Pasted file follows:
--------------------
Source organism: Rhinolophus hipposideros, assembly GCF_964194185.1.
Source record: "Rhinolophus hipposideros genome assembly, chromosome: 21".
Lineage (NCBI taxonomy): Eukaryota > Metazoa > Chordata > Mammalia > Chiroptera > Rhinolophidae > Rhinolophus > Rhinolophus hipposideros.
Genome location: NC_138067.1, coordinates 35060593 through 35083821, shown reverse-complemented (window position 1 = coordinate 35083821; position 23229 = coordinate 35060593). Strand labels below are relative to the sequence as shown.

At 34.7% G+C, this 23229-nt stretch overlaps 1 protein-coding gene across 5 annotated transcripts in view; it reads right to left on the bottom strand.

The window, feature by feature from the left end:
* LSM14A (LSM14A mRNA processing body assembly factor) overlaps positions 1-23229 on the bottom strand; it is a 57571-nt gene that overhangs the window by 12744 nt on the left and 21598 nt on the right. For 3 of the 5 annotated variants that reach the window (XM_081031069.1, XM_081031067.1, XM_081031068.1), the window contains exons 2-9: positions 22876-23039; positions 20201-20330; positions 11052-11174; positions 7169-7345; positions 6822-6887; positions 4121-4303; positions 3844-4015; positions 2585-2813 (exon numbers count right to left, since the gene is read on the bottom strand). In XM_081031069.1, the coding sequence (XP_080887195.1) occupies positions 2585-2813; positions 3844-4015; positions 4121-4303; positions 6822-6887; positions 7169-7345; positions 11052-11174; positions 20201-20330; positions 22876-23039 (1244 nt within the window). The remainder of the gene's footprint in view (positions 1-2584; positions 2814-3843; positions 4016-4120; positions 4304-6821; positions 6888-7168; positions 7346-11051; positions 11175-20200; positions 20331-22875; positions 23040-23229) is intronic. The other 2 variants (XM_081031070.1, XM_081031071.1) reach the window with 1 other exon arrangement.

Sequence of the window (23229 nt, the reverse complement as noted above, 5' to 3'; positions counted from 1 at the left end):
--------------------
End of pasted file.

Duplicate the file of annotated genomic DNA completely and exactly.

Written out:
Source organism: Rhinolophus hipposideros, assembly GCF_964194185.1.
Source record: "Rhinolophus hipposideros genome assembly, chromosome: 21".
Lineage (NCBI taxonomy): Eukaryota > Metazoa > Chordata > Mammalia > Chiroptera > Rhinolophidae > Rhinolophus > Rhinolophus hipposideros.
Genome location: NC_138067.1, coordinates 35060593 through 35083821, shown reverse-complemented (window position 1 = coordinate 35083821; position 23229 = coordinate 35060593). Strand labels below are relative to the sequence as shown.

At 34.7% G+C, this 23229-nt stretch overlaps 1 protein-coding gene across 5 annotated transcripts in view; it reads right to left on the bottom strand.

The window, feature by feature from the left end:
* LSM14A (LSM14A mRNA processing body assembly factor) overlaps positions 1-23229 on the bottom strand; it is a 57571-nt gene that overhangs the window by 12744 nt on the left and 21598 nt on the right. For 3 of the 5 annotated variants that reach the window (XM_081031069.1, XM_081031067.1, XM_081031068.1), the window contains exons 2-9: positions 22876-23039; positions 20201-20330; positions 11052-11174; positions 7169-7345; positions 6822-6887; positions 4121-4303; positions 3844-4015; positions 2585-2813 (exon numbers count right to left, since the gene is read on the bottom strand). In XM_081031069.1, the coding sequence (XP_080887195.1) occupies positions 2585-2813; positions 3844-4015; positions 4121-4303; positions 6822-6887; positions 7169-7345; positions 11052-11174; positions 20201-20330; positions 22876-23039 (1244 nt within the window). The remainder of the gene's footprint in view (positions 1-2584; positions 2814-3843; positions 4016-4120; positions 4304-6821; positions 6888-7168; positions 7346-11051; positions 11175-20200; positions 20331-22875; positions 23040-23229) is intronic. The other 2 variants (XM_081031070.1, XM_081031071.1) reach the window with 1 other exon arrangement.

Sequence of the window (23229 nt, the reverse complement as noted above, 5' to 3'; positions counted from 1 at the left end):